Both are still relatively healthy. Wayne suffers from a debilitating form of arthritis but is HIV-negative, and Tim, who is HIV-positive, could easily live another 20 years if he keeps taking his medication. They've built a comfortable but modest life together. A small apartment in San Francisco, a home entertainment system they're still making payments on, a car, a pet parrot. Now that they're married, they've gained a little peace of mind.
"It's not that we have much," Tim says. "But I don't want Wayne being emptied out by my family."
Tim and Wayne refer to each other as husband and husband, but the phrase of choice emerging from San Francisco's month of gay marriages is "spouses for life." That's how Petaluma residents Randy Hansen and Dean Westergard, who tied the knot in San Francisco on Feb. 14, now refer to each other.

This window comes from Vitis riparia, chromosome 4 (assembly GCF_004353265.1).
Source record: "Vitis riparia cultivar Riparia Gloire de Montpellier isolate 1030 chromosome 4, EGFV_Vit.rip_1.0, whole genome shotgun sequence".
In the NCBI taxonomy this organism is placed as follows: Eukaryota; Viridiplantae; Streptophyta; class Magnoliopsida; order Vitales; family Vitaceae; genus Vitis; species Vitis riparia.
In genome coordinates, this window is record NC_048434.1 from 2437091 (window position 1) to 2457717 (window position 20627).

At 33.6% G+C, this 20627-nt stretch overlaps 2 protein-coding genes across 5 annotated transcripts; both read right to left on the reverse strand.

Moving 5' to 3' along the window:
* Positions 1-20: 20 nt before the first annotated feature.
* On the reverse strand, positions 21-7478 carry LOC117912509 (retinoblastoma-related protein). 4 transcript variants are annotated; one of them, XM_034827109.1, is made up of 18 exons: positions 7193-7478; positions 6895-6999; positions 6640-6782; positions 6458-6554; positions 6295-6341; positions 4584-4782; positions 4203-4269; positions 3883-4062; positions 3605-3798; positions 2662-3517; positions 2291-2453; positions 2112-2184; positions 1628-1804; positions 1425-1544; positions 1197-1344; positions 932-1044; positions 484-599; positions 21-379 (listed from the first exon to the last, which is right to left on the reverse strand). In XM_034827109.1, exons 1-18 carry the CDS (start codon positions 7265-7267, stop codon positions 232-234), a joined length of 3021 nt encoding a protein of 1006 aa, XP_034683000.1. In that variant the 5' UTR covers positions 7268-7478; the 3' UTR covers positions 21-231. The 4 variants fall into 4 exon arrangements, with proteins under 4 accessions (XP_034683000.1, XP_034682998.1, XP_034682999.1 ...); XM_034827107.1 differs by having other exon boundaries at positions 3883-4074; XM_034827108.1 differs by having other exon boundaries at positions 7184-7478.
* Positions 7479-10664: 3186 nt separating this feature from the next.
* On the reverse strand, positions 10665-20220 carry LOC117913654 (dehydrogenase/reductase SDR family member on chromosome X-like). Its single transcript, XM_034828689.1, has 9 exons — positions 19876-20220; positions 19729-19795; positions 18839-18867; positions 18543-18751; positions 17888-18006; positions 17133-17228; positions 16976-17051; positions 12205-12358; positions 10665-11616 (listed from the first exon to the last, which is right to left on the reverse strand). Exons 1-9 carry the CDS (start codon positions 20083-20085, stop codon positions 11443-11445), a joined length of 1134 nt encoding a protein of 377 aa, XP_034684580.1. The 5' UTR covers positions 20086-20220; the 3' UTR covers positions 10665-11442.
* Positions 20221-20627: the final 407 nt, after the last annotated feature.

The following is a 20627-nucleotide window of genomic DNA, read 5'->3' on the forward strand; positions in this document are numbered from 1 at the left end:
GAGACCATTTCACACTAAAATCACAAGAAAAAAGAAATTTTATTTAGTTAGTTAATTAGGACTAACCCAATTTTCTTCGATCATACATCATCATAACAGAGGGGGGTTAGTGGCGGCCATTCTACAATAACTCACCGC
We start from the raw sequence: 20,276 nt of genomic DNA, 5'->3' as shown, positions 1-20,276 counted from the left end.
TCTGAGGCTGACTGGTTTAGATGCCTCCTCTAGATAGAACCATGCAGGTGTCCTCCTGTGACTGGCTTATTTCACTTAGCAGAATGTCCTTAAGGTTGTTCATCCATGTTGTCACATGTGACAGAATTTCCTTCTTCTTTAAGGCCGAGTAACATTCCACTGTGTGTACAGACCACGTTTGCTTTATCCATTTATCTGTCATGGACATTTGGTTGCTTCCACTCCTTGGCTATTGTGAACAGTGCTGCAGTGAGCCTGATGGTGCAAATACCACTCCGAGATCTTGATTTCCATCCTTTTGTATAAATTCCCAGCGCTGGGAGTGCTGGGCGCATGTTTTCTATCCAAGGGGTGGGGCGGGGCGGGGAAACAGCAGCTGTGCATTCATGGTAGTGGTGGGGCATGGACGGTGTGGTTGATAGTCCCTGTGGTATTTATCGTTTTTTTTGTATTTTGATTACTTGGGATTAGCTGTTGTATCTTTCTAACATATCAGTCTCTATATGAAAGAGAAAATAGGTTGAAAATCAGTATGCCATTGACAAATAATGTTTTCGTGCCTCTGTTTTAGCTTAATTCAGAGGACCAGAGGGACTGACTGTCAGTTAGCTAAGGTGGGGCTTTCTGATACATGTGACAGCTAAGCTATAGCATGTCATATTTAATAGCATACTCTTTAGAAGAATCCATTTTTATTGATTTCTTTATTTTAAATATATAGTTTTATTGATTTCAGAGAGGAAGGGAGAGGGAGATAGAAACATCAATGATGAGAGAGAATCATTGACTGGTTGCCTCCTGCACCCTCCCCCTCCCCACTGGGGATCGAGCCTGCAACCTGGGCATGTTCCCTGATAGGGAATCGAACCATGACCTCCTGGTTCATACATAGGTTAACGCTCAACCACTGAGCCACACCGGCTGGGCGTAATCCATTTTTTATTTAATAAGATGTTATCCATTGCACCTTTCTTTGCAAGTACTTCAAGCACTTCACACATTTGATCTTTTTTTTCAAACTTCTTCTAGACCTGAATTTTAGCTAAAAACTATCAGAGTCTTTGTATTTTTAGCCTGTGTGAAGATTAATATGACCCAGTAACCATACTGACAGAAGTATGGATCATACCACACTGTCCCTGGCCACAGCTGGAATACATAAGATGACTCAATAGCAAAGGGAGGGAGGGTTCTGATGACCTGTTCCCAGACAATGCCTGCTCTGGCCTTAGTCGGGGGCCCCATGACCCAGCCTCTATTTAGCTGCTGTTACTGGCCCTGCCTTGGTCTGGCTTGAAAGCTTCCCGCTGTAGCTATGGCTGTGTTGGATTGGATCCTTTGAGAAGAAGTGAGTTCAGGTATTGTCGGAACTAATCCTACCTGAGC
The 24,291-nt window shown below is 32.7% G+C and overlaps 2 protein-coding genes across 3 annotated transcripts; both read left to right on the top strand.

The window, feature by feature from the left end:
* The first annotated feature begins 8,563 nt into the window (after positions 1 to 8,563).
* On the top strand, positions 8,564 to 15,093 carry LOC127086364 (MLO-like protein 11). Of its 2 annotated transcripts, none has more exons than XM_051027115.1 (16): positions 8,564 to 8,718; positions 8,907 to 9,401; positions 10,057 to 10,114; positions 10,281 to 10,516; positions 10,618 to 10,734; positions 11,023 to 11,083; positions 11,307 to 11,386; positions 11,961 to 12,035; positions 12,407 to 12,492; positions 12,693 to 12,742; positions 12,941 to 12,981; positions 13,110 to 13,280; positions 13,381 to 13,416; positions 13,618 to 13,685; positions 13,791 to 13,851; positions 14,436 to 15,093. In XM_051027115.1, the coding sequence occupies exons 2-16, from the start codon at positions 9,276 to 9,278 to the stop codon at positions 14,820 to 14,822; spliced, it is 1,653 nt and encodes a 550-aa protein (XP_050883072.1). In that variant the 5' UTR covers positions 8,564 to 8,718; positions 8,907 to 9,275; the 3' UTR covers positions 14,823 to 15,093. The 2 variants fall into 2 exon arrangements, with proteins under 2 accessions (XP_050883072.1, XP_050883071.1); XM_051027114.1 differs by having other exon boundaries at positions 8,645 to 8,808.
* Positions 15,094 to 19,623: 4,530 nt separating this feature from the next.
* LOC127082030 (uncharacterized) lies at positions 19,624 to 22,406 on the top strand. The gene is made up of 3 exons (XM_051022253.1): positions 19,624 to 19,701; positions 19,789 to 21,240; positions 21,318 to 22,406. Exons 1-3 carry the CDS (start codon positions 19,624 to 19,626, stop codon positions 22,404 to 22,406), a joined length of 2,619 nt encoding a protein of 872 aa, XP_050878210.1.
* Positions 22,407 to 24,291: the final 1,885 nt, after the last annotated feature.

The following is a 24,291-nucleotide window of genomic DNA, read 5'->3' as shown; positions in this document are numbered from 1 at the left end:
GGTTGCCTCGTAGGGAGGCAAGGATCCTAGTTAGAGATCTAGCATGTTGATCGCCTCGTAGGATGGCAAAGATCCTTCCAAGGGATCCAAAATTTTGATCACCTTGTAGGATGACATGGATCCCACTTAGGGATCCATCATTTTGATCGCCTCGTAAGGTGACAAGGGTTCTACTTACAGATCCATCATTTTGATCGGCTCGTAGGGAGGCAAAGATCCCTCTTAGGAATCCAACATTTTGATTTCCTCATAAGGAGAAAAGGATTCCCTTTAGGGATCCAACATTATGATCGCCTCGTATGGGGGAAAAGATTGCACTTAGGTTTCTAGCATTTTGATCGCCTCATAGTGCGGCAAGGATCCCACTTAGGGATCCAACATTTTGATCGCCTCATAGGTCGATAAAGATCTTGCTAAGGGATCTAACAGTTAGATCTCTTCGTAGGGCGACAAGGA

"We've been together 35 years, so there hasn't been a big difference," Randy says in a telephone interview. "We've always loved each other." Randy and Dean had been together longer than any of the hundreds of other same-sex couples waiting in line at San Francisco City Hall, so the lesbian couple who had staked out first place in line gave up their spot to them, making Randy and Dean the first couple to be married on Valentine's Day. Relatives from their native southeastern Idaho later saw them on that evening's NBC national newscast. They've come a long way since moving to California in 1975.
Like Tim and Wayne, Randy and Dean also wanted to set a precedent in case one of them should die. "Both of our families are loving," Dean says. "But when money is on the table, things can get ugly." Prior to getting married, they'd entered a domestic partnership and established a living trust. Officially sanctioned marriage is one more piece of legal evidence proving their lifelong commitment to one another.